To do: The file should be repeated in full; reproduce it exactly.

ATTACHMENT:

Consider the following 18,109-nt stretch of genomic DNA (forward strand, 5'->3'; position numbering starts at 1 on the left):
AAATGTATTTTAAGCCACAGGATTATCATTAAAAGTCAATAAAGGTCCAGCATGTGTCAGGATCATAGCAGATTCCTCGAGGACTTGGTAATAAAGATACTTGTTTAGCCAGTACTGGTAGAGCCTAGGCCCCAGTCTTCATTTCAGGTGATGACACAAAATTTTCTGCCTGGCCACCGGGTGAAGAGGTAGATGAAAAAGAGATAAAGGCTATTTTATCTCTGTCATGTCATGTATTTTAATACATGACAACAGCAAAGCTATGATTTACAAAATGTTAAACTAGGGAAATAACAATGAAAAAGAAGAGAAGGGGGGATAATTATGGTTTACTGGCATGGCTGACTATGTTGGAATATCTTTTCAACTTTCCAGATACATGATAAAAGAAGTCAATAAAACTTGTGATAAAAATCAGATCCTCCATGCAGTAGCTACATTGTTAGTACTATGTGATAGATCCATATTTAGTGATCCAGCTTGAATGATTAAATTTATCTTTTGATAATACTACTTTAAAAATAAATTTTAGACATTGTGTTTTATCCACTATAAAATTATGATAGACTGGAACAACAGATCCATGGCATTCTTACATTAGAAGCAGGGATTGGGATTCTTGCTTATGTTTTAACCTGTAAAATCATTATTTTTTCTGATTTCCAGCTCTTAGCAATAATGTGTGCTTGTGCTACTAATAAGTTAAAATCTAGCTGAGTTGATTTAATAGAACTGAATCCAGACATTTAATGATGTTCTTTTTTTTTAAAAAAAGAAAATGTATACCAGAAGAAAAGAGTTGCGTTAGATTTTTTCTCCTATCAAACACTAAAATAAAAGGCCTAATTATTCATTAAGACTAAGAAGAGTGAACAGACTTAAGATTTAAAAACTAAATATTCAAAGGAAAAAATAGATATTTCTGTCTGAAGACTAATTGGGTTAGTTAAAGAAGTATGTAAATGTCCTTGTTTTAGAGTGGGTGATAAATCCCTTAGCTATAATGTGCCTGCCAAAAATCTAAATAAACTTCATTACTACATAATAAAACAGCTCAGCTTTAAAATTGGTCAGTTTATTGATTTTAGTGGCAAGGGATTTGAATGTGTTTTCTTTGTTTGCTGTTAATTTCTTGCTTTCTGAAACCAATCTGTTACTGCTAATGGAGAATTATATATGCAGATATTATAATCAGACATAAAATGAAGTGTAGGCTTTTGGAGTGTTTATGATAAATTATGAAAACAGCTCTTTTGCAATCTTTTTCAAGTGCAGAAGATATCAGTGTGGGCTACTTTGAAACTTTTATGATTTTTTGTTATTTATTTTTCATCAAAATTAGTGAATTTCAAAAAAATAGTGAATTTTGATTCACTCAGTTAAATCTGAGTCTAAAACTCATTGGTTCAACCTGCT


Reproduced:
Consider the following 18,109-nt stretch of genomic DNA (forward strand, 5'->3'; position numbering starts at 1 on the left):
AAATGTATTTTAAGCCACAGGATTATCATTAAAAGTCAATAAAGGTCCAGCATGTGTCAGGATCATAGCAGATTCCTCGAGGACTTGGTAATAAAGATACTTGTTTAGCCAGTACTGGTAGAGCCTAGGCCCCAGTCTTCATTTCAGGTGATGACACAAAATTTTCTGCCTGGCCACCGGGTGAAGAGGTAGATGAAAAAGAGATAAAGGCTATTTTATCTCTGTCATGTCATGTATTTTAATACATGACAACAGCAAAGCTATGATTTACAAAATGTTAAACTAGGGAAATAACAATGAAAAAGAAGAGAAGGGGGGATAATTATGGTTTACTGGCATGGCTGACTATGTTGGAATATCTTTTCAACTTTCCAGATACATGATAAAAGAAGTCAATAAAACTTGTGATAAAAATCAGATCCTCCATGCAGTAGCTACATTGTTAGTACTATGTGATAGATCCATATTTAGTGATCCAGCTTGAATGATTAAATTTATCTTTTGATAATACTACTTTAAAAATAAATTTTAGACATTGTGTTTTATCCACTATAAAATTATGATAGACTGGAACAACAGATCCATGGCATTCTTACATTAGAAGCAGGGATTGGGATTCTTGCTTATGTTTTAACCTGTAAAATCATTATTTTTTCTGATTTCCAGCTCTTAGCAATAATGTGTGCTTGTGCTACTAATAAGTTAAAATCTAGCTGAGTTGATTTAATAGAACTGAATCCAGACATTTAATGATGTTCTTTTTTTTTAAAAAAAGAAAATGTATACCAGAAGAAAAGAGTTGCGTTAGATTTTTTCTCCTATCAAACACTAAAATAAAAGGCCTAATTATTCATTAAGACTAAGAAGAGTGAACAGACTTAAGATTTAAAAACTAAATATTCAAAGGAAAAAATAGATATTTCTGTCTGAAGACTAATTGGGTTAGTTAAAGAAGTATGTAAATGTCCTTGTTTTAGAGTGGGTGATAAATCCCTTAGCTATAATGTGCCTGCCAAAAATCTAAATAAACTTCATTACTACATAATAAAACAGCTCAGCTTTAAAATTGGTCAGTTTATTGATTTTAGTGGCAAGGGATTTGAATGTGTTTTCTTTGTTTGCTGTTAATTTCTTGCTTTCTGAAACCAATCTGTTACTGCTAATGGAGAATTATATATGCAGATATTATAATCAGACATAAAATGAAGTGTAGGCTTTTGGAGTGTTTATGATAAATTATGAAAACAGCTCTTTTGCAATCTTTTTCAAGTGCAGAAGATATCAGTGTGGGCTACTTTGAAACTTTTATGATTTTTTGTTATTTATTTTTCATCAAAATTAGTGAATTTCAAAAAAATAGTGAATTTTGATTCACTCAGTTAAATCTGAGTCTAAAACTCATTGGTTCAACCTGCT